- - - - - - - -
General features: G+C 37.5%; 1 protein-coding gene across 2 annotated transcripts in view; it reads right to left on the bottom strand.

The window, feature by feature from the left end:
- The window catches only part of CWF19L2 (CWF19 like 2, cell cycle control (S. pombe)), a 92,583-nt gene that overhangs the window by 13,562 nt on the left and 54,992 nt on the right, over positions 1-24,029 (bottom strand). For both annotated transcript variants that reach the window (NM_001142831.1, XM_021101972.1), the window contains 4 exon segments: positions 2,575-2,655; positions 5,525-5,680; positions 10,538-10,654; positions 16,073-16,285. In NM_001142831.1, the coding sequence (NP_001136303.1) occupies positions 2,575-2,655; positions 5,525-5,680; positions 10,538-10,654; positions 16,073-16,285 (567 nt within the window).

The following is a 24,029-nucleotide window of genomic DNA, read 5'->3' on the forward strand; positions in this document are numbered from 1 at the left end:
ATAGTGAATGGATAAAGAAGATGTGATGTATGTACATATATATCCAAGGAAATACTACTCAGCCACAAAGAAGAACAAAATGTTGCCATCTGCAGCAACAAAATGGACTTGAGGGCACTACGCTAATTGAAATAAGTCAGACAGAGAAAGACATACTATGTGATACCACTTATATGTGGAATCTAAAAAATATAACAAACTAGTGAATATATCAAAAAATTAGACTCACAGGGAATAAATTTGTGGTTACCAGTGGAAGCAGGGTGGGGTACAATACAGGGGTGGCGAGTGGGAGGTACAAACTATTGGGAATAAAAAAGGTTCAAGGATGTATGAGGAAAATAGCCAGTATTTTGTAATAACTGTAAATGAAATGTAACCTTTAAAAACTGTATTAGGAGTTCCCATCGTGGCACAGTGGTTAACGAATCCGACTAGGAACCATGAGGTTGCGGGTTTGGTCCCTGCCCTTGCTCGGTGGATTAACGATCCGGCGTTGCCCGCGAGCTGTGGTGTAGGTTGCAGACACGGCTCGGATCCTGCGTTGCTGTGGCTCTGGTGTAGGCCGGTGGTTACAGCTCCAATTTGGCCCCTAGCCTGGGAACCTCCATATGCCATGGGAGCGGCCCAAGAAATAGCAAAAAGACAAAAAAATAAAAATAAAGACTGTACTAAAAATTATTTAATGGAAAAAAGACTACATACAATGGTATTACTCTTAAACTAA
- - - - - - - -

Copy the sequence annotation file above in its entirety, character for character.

General features: G+C 37.5%; 1 protein-coding gene across 2 annotated transcripts in view; it reads right to left on the bottom strand.

The window, feature by feature from the left end:
- The window catches only part of CWF19L2 (CWF19 like 2, cell cycle control (S. pombe)), a 92,583-nt gene that overhangs the window by 13,562 nt on the left and 54,992 nt on the right, over positions 1-24,029 (bottom strand). For both annotated transcript variants that reach the window (NM_001142831.1, XM_021101972.1), the window contains 4 exon segments: positions 2,575-2,655; positions 5,525-5,680; positions 10,538-10,654; positions 16,073-16,285. In NM_001142831.1, the coding sequence (NP_001136303.1) occupies positions 2,575-2,655; positions 5,525-5,680; positions 10,538-10,654; positions 16,073-16,285 (567 nt within the window).

The following is a 24,029-nucleotide window of genomic DNA, read 5'->3' on the forward strand; positions in this document are numbered from 1 at the left end:
ATAGTGAATGGATAAAGAAGATGTGATGTATGTACATATATATCCAAGGAAATACTACTCAGCCACAAAGAAGAACAAAATGTTGCCATCTGCAGCAACAAAATGGACTTGAGGGCACTACGCTAATTGAAATAAGTCAGACAGAGAAAGACATACTATGTGATACCACTTATATGTGGAATCTAAAAAATATAACAAACTAGTGAATATATCAAAAAATTAGACTCACAGGGAATAAATTTGTGGTTACCAGTGGAAGCAGGGTGGGGTACAATACAGGGGTGGCGAGTGGGAGGTACAAACTATTGGGAATAAAAAAGGTTCAAGGATGTATGAGGAAAATAGCCAGTATTTTGTAATAACTGTAAATGAAATGTAACCTTTAAAAACTGTATTAGGAGTTCCCATCGTGGCACAGTGGTTAACGAATCCGACTAGGAACCATGAGGTTGCGGGTTTGGTCCCTGCCCTTGCTCGGTGGATTAACGATCCGGCGTTGCCCGCGAGCTGTGGTGTAGGTTGCAGACACGGCTCGGATCCTGCGTTGCTGTGGCTCTGGTGTAGGCCGGTGGTTACAGCTCCAATTTGGCCCCTAGCCTGGGAACCTCCATATGCCATGGGAGCGGCCCAAGAAATAGCAAAAAGACAAAAAAATAAAAATAAAGACTGTACTAAAAATTATTTAATGGAAAAAAGACTACATACAATGGTATTACTCTTAAACTAA